I heard on NPR  a few weeks ago some excerpts from hearing about Blue Cross Blue Shield in CA. I was so shocked that the insurance company representative speaking could report with a straight face that her salary with in the millions, with just her bonuses in the $750,000 range. Is it the actual health care that costs, or the administration of it?

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Just can’t stay mute on this one

Okay, that’s it! I have spent my entire professional career as an addictions counselor and therapist being very politically neutral in public.  I just can’t do it anymore. Maybe I will change the name of the blog to Rouge Therapist Conversations, or The Politically Incorrect Counselor.

Here’s what got me fired up enough to run to the computer with my hair still in a towel from the shower. I have been, like most of us, listening to the debates and reports and evaluations of the Health Care Bill and Reforms with interest and usually, confusion. What the Hell is it really? How will it affect me personally, as a direct purchaser of my own health insurance? How will it affect my clients? How will it affect my business?  How is Mental Health coverage affected? And what idiot thinks that Medicare actually works so well that we should model everyone’s coverage after it?

Ok, quick digression: I heard a program on NPR that talked about Medicare fraud. I was shocked and appalled. I suspect if they could manage the $64 BILLION in fraud yearly, of which last year ONLY  $4 Billion was recovered, I’m thinking they could pay the providers a living reimbursement. Here is an opportunity to develop a program of client advocacy, to help those covered by medicare who are most susceptible to fraudulent use of their information to understand what it means.  To help clients take an active interest in their health care and really know what is happening to and for them. To help them monitor their care and navigate the Medicare and Health Care System maze.  How about that for a good use of AARP lobbying and money. I think I will suggest it to them, as a members (you get your invitation at age 50, but that is another digression).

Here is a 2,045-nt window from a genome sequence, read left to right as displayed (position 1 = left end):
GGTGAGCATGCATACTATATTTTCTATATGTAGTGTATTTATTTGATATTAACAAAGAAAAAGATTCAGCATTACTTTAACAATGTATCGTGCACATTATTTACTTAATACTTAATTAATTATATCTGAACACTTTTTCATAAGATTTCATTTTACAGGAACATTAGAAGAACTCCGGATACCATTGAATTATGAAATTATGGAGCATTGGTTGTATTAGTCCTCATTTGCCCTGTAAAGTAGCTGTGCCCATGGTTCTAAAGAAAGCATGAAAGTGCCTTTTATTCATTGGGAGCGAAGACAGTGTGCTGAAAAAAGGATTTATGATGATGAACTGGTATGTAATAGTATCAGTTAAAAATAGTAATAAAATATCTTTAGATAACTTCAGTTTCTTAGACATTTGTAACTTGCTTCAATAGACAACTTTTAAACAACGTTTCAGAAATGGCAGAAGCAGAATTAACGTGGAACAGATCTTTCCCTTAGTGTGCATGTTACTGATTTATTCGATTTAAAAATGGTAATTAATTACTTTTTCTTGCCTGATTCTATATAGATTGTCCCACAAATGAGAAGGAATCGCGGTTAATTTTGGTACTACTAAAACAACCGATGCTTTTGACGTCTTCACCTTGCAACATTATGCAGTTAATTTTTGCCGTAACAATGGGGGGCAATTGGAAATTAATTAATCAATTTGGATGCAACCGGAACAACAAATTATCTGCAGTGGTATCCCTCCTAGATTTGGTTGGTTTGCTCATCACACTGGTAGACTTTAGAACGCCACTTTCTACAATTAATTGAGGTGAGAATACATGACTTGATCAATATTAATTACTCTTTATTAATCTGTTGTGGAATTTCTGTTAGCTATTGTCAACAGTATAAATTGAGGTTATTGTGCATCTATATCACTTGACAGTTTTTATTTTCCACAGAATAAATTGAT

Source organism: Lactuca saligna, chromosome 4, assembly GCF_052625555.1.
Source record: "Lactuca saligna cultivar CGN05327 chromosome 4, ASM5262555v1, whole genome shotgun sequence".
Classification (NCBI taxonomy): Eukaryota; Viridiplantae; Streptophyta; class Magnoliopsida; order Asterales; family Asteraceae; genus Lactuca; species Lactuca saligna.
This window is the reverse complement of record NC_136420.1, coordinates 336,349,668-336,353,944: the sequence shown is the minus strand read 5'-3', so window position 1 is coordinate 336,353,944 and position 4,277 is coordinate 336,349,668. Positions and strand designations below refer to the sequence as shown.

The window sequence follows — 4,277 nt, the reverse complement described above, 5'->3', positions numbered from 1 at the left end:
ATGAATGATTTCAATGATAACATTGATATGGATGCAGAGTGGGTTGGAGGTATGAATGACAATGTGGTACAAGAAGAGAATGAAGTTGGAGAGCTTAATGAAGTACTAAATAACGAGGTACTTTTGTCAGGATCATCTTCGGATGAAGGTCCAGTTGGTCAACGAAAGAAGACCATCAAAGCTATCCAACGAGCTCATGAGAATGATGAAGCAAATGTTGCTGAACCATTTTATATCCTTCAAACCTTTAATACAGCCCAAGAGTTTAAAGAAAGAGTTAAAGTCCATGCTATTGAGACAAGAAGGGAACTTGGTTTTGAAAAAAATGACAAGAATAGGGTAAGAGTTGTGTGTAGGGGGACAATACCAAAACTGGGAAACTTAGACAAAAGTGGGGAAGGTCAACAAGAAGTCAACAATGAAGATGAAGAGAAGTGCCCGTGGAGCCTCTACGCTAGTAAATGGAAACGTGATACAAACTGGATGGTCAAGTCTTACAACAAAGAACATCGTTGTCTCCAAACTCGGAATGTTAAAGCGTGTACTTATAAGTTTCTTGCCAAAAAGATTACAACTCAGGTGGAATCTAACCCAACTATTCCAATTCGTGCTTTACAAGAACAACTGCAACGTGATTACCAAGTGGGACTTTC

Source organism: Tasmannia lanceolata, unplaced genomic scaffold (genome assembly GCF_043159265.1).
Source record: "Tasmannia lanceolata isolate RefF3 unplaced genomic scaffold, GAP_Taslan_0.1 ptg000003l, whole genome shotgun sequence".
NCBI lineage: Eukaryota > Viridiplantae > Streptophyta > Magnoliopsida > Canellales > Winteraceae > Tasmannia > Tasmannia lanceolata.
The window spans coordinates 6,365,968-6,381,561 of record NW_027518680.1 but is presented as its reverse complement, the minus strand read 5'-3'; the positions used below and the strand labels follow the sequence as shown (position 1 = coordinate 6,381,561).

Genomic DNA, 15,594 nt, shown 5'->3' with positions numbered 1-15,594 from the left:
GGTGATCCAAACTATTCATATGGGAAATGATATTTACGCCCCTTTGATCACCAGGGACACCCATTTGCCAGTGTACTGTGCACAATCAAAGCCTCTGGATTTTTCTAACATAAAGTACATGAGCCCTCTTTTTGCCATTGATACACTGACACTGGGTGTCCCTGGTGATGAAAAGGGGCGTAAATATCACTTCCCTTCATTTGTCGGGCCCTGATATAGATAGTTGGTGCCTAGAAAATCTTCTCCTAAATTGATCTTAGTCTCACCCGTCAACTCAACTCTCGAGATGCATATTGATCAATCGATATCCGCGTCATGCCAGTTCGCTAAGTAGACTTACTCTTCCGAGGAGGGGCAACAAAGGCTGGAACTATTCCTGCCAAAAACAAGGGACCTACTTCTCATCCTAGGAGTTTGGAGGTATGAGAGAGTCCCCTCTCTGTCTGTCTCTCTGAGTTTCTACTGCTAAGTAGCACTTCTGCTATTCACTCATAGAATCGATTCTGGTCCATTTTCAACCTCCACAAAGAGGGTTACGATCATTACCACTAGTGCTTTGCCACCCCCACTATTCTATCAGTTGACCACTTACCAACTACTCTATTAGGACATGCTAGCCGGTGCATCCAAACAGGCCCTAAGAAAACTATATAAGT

Ok, back to today. I am listening to NPR’s program “Tell Me More.”  Yet another discussion about Health Care Reform and how it is and could play out in the Senate is the late Ted Kennedy’s seat is not won by a democrat. And here’s what blew me away: the abortion coverage issue.   Clearly I need to read up some more on this , but apparently some anti-abortion senator from  somewhere in the mid-west wants to separate out the abortion coverage. In other words, if you want the abortion coverage, you have to write a separate check for it. HUH????????

Who the heck thinks a woman PLANS to have an unplanned  pregnancy and get an abortion. What misogynist thought that one up? That has got to be one of the most absurd things I have ever heard.

Oh, I’d better pay for this coverage just in case  I need it?  Better to use your money to pay your bills, or save it , or purchase birth control. Better to put the government money toward compassionate education about sex, sexuality, family planning and birth control.